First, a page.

Iceland, unlike Greenland, is (by comparison) a temperate country with seasonal variations and ecological diversity. And while Nordic settlers have known the treasures and mysteries of this island since about 800 AD, it seems that America is just now catching on to its impressive and expansive offerings. As Iceland sneaks into popular culture, it won’t be long before American tourists flock in droves to experience it first-hand. Already, there are vacation packages modeled after scenes from Game of Thrones and The Secret Life of Walter Mitty. There are t-shirts at every touristy shop in Iceland that say, “Lost in Iceland.” Well, my suggestion? Get lost there now, before EVERYONE else is lost there, too.
While browsing the magazine section of my local Wegman’s, I saw a familiar image on a glossy cover of Life Magazine. “Around The World in 80 Places” boasted big letters over a tumbling waterfall amid improbable mounds of moss rising against the logic of gravity. I didn’t even need to read the description. It was Seljalandsfoss in southern Iceland, a place I know well.
Before long, Iceland won’t be a unique and quirky place to visit. Everyone, soon enough, will understand why Iceland is an excellent vacation destination.
You know when you’re about to go on a trip, and someone might ask you, “Where are you going?” to be polite?
And you might say, “Florida,” or “The Bahamas,” or “Rome,” or whatever.
And the person will say back to you, “Oh, that sounds nice!”
Well, whenever people asked me that question and I said, “Iceland,” nine times out of ten, their response back would be, “Why Iceland?”
Or, they would say, “Iceland? What’s there?”
Well, really, a whole lot of nothing. The population of Iceland is only about 300, 000. It’s basically void of humans outside the cities and small towns flecking the Ring Road. Most everyone lives in the one major city Reykjavik, which is beautiful and entertaining, but it’s not like Paris or Florence. You wouldn’t want to just hit Reykjavik and call it a trip.
The real reason someone visits Iceland is for everything else surrounding Reykjavik–and that vastness is difficult to summarize.
I would usually just say, “It’s unlike anything I’ve ever experienced.” And that’s the truth.
I first became interested in Iceland after hearing about a band called Sigur Ros. Since then, the band has grown in indie hipster popularity. Their music was even featured on an episode of Game of Thrones (their version of the song The Rains of Castamere played at Joffrey’s wedding.)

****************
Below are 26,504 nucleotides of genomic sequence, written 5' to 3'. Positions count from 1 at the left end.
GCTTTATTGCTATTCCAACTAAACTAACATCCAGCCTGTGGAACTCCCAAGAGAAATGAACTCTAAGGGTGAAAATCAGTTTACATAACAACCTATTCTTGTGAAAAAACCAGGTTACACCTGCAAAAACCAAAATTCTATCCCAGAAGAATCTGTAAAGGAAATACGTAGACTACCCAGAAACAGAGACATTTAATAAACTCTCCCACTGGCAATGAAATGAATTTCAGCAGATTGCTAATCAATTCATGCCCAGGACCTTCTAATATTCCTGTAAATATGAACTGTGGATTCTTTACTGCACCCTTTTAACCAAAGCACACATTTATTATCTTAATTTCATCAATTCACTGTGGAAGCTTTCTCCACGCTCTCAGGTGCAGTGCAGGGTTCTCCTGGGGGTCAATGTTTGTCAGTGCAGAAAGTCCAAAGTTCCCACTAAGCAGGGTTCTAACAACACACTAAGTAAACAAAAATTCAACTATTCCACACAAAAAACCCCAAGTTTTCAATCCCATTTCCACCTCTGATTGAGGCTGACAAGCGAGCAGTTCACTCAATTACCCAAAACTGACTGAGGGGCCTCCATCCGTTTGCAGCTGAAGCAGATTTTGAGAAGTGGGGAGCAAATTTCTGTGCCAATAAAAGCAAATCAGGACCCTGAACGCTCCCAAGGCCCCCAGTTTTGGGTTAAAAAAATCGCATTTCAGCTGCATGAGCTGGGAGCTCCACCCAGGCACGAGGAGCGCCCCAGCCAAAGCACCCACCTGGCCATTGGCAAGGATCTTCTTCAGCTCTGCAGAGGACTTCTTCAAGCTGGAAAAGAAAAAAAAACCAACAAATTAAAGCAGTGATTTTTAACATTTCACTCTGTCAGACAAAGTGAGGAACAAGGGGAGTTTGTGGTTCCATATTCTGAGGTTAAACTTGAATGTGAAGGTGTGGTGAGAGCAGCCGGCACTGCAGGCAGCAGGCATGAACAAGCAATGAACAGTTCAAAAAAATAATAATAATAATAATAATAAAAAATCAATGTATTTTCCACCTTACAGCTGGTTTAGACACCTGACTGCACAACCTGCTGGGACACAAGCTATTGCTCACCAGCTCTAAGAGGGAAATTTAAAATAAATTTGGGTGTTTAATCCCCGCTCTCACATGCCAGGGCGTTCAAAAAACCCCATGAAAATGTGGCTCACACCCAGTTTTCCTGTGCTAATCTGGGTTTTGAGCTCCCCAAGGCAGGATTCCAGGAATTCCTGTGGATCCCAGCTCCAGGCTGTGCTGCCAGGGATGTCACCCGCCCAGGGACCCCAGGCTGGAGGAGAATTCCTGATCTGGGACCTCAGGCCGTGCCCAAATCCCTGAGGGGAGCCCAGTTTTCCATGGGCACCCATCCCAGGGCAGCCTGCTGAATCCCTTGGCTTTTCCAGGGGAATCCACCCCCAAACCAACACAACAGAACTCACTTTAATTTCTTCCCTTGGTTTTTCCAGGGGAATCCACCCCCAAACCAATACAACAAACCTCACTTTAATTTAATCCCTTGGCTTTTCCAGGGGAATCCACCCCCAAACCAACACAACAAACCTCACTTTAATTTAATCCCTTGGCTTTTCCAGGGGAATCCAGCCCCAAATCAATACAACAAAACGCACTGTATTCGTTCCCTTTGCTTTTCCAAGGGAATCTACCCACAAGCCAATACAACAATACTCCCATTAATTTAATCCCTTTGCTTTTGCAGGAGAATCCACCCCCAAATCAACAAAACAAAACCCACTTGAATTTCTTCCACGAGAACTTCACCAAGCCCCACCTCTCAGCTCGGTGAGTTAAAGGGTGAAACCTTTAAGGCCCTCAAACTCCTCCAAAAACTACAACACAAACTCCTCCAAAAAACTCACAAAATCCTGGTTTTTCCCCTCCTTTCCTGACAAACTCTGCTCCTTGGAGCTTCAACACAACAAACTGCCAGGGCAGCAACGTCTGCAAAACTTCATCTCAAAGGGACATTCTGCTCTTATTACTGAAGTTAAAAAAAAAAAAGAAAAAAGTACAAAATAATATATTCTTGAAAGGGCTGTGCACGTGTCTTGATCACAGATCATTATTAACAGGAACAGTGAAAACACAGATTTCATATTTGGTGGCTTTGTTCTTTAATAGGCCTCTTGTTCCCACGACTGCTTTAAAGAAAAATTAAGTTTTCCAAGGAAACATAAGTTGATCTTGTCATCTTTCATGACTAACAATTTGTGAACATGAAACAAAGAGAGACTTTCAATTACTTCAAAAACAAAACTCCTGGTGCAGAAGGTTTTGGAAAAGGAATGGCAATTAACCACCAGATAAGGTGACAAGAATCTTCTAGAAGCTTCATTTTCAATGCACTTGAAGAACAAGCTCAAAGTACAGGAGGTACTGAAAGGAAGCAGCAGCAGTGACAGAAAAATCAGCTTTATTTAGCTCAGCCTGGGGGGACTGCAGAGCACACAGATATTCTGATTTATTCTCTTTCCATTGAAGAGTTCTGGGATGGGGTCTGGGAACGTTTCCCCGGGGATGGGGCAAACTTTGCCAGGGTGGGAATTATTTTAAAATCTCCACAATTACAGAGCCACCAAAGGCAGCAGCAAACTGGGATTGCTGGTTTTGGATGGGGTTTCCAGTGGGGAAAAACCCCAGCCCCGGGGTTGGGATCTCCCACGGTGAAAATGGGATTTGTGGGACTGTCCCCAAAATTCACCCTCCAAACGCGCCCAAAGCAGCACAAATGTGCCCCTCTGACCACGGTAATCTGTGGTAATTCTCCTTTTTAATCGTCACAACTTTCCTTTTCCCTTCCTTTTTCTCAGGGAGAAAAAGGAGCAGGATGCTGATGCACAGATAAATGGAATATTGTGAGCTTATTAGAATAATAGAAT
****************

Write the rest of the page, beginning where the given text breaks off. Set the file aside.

I don’t know why, but highschool-me became fascinated with the country and its incredible scenery and history. I mean, elves play a huge role in Icelander cultural identity. Elves.
How can anyone summarize the beautiful complexity of the Icelandic landscape? From the majesty of the misty peaks and steaming geothermal streams to the ragged sea cliffs and wind-grappling puffins. And don’t forget the eerie absence of trees and noise amid moss-cloaked ancient lava fields.
For good reason, many scenes from Game of Thrones are filmed in Iceland:
The gate to the Vale of Arryn was filmed at Þingvellir National Park.
I was THERE.
And perhaps more aligned with the misconception that Iceland is a shivering iceberg in the North Atlantic, scenes “beyond the wall” are shot mostly in northern parts of the country.
Soon enough, people will not be asking “Why Iceland?” But rather, asking themselves, “When am I going?”
Compared to other European countries, the Icelandic króna is relatively equal to the American dollar. The current exchange rate, according to Google, is 1 Icelandic Króna = 0.0089 US Dollar. And prices for goods and services are similar to what we’re used to in America. Obviously, you’re going to pay more for fancy hotels than a quaint farm stay. And highbrow restaurants will be more pricey than buying a hotdog at a little cafe. That’s when travel research based on budgetary constraints becomes essential.
EATING IN ICELAND
What do two twenty-somethings tr aveling in a camper van on a tight budget in Iceland do for food? I will gladly tell you:
A lot of chocolate.
Other typical Icelandic meals:
Double cheeseburger with bacon from Prikið in Reykjavik
Waffles with whipped cream and rhubarb preserves from Tjöruhúsið in the Westfjords
Icelandic pancake and cod stew
Lamb shank and potatoes
Cranberry pie with whipped cream
(P.S. All the chips and French fries are paprika flavored, so get used to that taste being in your mouth.)
Beat the cold and the dreariness of the rain by hitting the local pools and absorbing the geothermal heat from the comfort of a tiled hot tub. Definitely a must-do at least once on any trip to Iceland, even if you’re staying at hotels. Better yet, take a dip in a natural hot spring. Hveragerði‘s famous geothermal streams are easily accessible from a well-marked trailhead. After about an hour (3 kilometers) of mucky bogs and sloping hills, the payoff is the rushing threads of geothermal waters mixing with spring fed streams, creating the perfect bathing temperature. Although, we didn’t get too clean.
Iceland really is an incredible place where your childhood imagination can be relived. Walking through Iceland’s surreal landscape is like walking into a completely different and fantastical world. It is truly a place all its own and gaining recognition for this at an ever-hastening pace. Friendly locals, happy sheep, and hidden treasures await anyone willing to discover them in this seemingly endless country.